THE VINDICATOR, YOUNGSTOWN
A company official attributed the drop to a decline in automobile production.
By DON SHILLING
VINDICATOR BUSINESS EDITOR
YOUNGSTOWN -- Delphi Automotive Systems continues to cut costs as it struggles with lower earnings and sales.
The Troy, Mich.-based auto supplier, which is the parent company of locally based Delphi Packard Electric Systems, said today that it earned $164 million, or 29 cents a share, in the second quarter, compared with $424 million in the same quarter last year.
Sales last quarter were $6.9 billion, compared with $7.8 billion the second quarter last year.
Reasons: Alan Dawes, Delphi chief financial officer, said that vehicle production in North America has stabilized, but at much lower levels than last year.
The company also was hurt by soft after-market sales and foreign currency exchange rates, he said.
Slower car and truck sales have cut back on Delphi's orders.
Cuts: Delphi said earlier this year that it was going to reduce its work force by 11,500 and close plants.
In the second quarter, it closed two plants and reduced its work force by 2,800. It said it expects additional cuts of between 5,300 and 5,800 during the second half of this year.
Delphi also sold its interest in three joint ventures and a heavy-duty diesel engine component plant in England.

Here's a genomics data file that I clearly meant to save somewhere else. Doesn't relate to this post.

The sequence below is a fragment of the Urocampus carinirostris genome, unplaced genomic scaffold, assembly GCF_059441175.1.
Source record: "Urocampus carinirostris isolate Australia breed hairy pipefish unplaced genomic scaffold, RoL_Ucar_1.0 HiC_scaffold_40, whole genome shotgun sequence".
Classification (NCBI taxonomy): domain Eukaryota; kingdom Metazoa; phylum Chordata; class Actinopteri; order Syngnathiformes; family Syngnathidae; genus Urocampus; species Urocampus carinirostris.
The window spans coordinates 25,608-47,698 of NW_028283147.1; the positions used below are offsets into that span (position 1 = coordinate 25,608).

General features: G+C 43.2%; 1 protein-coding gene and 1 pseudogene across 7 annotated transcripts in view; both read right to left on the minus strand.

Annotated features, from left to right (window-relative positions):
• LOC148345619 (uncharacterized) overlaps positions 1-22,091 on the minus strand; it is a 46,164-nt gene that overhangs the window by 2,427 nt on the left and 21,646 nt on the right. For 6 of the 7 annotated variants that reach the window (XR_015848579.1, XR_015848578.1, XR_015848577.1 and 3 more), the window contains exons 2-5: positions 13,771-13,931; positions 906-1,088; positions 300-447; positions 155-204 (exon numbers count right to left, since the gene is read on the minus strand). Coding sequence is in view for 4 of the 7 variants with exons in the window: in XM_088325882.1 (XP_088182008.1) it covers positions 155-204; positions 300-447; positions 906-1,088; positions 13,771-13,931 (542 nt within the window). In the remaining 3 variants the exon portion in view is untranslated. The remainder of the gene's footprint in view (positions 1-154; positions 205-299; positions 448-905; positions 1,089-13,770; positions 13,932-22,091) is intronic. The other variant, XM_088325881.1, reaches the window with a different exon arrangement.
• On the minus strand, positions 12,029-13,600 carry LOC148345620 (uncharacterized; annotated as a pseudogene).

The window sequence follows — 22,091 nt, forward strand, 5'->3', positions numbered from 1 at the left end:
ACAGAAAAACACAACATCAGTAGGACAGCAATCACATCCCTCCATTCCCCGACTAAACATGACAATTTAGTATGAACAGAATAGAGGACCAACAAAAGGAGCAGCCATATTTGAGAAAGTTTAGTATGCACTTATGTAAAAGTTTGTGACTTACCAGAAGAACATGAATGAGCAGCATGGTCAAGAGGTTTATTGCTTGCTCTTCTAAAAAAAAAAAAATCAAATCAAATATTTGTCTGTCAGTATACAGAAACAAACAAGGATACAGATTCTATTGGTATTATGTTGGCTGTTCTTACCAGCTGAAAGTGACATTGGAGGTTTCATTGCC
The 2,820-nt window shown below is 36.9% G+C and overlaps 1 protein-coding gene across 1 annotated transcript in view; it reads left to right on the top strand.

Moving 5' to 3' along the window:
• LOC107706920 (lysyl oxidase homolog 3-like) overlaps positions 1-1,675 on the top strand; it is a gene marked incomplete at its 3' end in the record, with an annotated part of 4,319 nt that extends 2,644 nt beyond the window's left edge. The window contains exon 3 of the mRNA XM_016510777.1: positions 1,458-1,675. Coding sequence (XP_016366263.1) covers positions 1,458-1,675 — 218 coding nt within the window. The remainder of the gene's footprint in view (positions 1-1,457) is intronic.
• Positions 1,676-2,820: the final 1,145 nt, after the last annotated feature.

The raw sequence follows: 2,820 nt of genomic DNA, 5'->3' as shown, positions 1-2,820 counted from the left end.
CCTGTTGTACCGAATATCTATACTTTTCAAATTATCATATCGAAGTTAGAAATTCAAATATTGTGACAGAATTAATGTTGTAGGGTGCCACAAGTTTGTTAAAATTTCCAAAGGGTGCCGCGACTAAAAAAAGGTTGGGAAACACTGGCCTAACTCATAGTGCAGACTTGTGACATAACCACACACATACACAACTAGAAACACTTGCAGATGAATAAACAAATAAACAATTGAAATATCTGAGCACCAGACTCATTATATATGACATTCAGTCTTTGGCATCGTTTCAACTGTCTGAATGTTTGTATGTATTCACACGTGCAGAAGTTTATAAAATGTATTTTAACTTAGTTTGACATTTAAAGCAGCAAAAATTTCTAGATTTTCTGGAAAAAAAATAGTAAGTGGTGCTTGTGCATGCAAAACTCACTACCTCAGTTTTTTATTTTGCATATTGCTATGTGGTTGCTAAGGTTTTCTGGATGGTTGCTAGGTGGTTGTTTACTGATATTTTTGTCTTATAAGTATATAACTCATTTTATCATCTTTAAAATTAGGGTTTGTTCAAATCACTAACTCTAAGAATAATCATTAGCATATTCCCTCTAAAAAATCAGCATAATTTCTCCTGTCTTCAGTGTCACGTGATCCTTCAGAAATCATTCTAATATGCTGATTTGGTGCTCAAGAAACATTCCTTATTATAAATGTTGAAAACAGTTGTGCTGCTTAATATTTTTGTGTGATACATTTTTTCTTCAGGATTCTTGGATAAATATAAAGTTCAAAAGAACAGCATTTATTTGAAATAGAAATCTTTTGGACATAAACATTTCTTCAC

Its actions reduced its selling, general and administrative expenses by $15 million last quarter.
Looking ahead: Dawes said vehicle sales will continue to be lower in the third quarter.
"The global auto industry traditionally experiences lower volumes during the third quarter as carmakers undergo vehicle changeovers and other seasonal downtime. Delphi is managing its operations accordingly," he said.
He said analysts' third-quarter estimates of earnings of $56 million on sales of $6.3 billion are in line with the company's estimates.
Diversification: Despite lower sales, Delphi continued its efforts to diversify its sources of revenue last quarter, Dawes said.
Delphi had 32 percent of its sales to customers other than General Motors, compared with 28 percent in the same quarter last year. Delphi's higher-tech, more electronically enhanced products continued to gain acceptance from customers, he said.